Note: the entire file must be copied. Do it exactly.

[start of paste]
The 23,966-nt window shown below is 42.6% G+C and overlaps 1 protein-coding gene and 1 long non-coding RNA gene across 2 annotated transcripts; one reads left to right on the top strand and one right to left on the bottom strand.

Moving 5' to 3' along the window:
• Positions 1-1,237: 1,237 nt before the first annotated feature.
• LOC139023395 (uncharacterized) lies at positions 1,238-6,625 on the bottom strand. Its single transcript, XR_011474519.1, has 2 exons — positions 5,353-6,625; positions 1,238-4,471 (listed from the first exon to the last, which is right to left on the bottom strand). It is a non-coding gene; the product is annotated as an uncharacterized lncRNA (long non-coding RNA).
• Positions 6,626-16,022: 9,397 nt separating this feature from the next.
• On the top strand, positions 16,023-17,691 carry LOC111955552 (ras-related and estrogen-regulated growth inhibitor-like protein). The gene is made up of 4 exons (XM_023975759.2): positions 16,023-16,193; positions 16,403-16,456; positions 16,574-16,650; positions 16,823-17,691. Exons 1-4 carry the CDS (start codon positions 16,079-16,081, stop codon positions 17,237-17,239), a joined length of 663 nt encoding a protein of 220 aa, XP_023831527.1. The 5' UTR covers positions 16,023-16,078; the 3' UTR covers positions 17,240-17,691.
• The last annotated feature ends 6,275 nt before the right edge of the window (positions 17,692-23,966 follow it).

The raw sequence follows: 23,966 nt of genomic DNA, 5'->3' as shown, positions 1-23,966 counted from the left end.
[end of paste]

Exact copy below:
The 23,966-nt window shown below is 42.6% G+C and overlaps 1 protein-coding gene and 1 long non-coding RNA gene across 2 annotated transcripts; one reads left to right on the top strand and one right to left on the bottom strand.

Moving 5' to 3' along the window:
• Positions 1-1,237: 1,237 nt before the first annotated feature.
• LOC139023395 (uncharacterized) lies at positions 1,238-6,625 on the bottom strand. Its single transcript, XR_011474519.1, has 2 exons — positions 5,353-6,625; positions 1,238-4,471 (listed from the first exon to the last, which is right to left on the bottom strand). It is a non-coding gene; the product is annotated as an uncharacterized lncRNA (long non-coding RNA).
• Positions 6,626-16,022: 9,397 nt separating this feature from the next.
• On the top strand, positions 16,023-17,691 carry LOC111955552 (ras-related and estrogen-regulated growth inhibitor-like protein). The gene is made up of 4 exons (XM_023975759.2): positions 16,023-16,193; positions 16,403-16,456; positions 16,574-16,650; positions 16,823-17,691. Exons 1-4 carry the CDS (start codon positions 16,079-16,081, stop codon positions 17,237-17,239), a joined length of 663 nt encoding a protein of 220 aa, XP_023831527.1. The 5' UTR covers positions 16,023-16,078; the 3' UTR covers positions 17,240-17,691.
• The last annotated feature ends 6,275 nt before the right edge of the window (positions 17,692-23,966 follow it).

The raw sequence follows: 23,966 nt of genomic DNA, 5'->3' as shown, positions 1-23,966 counted from the left end.